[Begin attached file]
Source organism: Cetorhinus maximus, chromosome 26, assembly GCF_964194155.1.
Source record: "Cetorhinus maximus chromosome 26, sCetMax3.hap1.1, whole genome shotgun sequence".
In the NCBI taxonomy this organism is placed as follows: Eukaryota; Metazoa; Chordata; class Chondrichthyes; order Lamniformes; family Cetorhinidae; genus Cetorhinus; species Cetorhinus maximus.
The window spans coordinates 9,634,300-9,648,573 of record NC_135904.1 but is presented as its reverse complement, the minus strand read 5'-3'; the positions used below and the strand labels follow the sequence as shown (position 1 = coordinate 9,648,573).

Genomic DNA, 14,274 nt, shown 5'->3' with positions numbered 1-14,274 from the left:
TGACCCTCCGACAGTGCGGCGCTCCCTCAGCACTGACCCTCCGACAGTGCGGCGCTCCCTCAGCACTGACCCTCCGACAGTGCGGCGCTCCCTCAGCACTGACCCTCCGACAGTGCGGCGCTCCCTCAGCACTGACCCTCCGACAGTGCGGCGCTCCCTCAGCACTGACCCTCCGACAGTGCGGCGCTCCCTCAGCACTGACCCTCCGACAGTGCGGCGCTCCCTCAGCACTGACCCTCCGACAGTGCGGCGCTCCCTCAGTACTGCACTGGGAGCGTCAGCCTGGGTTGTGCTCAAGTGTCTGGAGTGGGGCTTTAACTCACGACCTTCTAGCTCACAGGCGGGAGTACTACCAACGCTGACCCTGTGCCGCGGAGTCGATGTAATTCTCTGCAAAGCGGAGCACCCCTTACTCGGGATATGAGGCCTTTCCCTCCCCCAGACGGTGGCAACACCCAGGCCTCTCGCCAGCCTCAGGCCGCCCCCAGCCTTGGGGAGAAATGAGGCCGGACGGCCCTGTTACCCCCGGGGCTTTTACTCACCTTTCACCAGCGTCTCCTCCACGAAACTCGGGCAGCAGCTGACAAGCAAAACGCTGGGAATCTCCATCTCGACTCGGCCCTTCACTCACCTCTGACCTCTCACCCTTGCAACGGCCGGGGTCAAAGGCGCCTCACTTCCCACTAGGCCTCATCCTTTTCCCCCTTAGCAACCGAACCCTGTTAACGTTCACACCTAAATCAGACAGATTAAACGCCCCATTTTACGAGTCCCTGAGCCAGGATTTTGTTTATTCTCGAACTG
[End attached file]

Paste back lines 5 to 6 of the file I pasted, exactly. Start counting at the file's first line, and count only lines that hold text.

Genomic DNA, 14,274 nt, shown 5'->3' with positions numbered 1-14,274 from the left:
TGACCCTCCGACAGTGCGGCGCTCCCTCAGCACTGACCCTCCGACAGTGCGGCGCTCCCTCAGCACTGACCCTCCGACAGTGCGGCGCTCCCTCAGCACTGACCCTCCGACAGTGCGGCGCTCCCTCAGCACTGACCCTCCGACAGTGCGGCGCTCCCTCAGCACTGACCCTCCGACAGTGCGGCGCTCCCTCAGCACTGACCCTCCGACAGTGCGGCGCTCCCTCAGCACTGACCCTCCGACAGTGCGGCGCTCCCTCAGTACTGCACTGGGAGCGTCAGCCTGGGTTGTGCTCAAGTGTCTGGAGTGGGGCTTTAACTCACGACCTTCTAGCTCACAGGCGGGAGTACTACCAACGCTGACCCTGTGCCGCGGAGTCGATGTAATTCTCTGCAAAGCGGAGCACCCCTTACTCGGGATATGAGGCCTTTCCCTCCCCCAGACGGTGGCAACACCCAGGCCTCTCGCCAGCCTCAGGCCGCCCCCAGCCTTGGGGAGAAATGAGGCCGGACGGCCCTGTTACCCCCGGGGCTTTTACTCACCTTTCACCAGCGTCTCCTCCACGAAACTCGGGCAGCAGCTGACAAGCAAAACGCTGGGAATCTCCATCTCGACTCGGCCCTTCACTCACCTCTGACCTCTCACCCTTGCAACGGCCGGGGTCAAAGGCGCCTCACTTCCCACTAGGCCTCATCCTTTTCCCCCTTAGCAACCGAACCCTGTTAACGTTCACACCTAAATCAGACAGATTAAACGCCCCATTTTACGAGTCCCTGAGCCAGGATTTTGTTTATTCTCGAACTG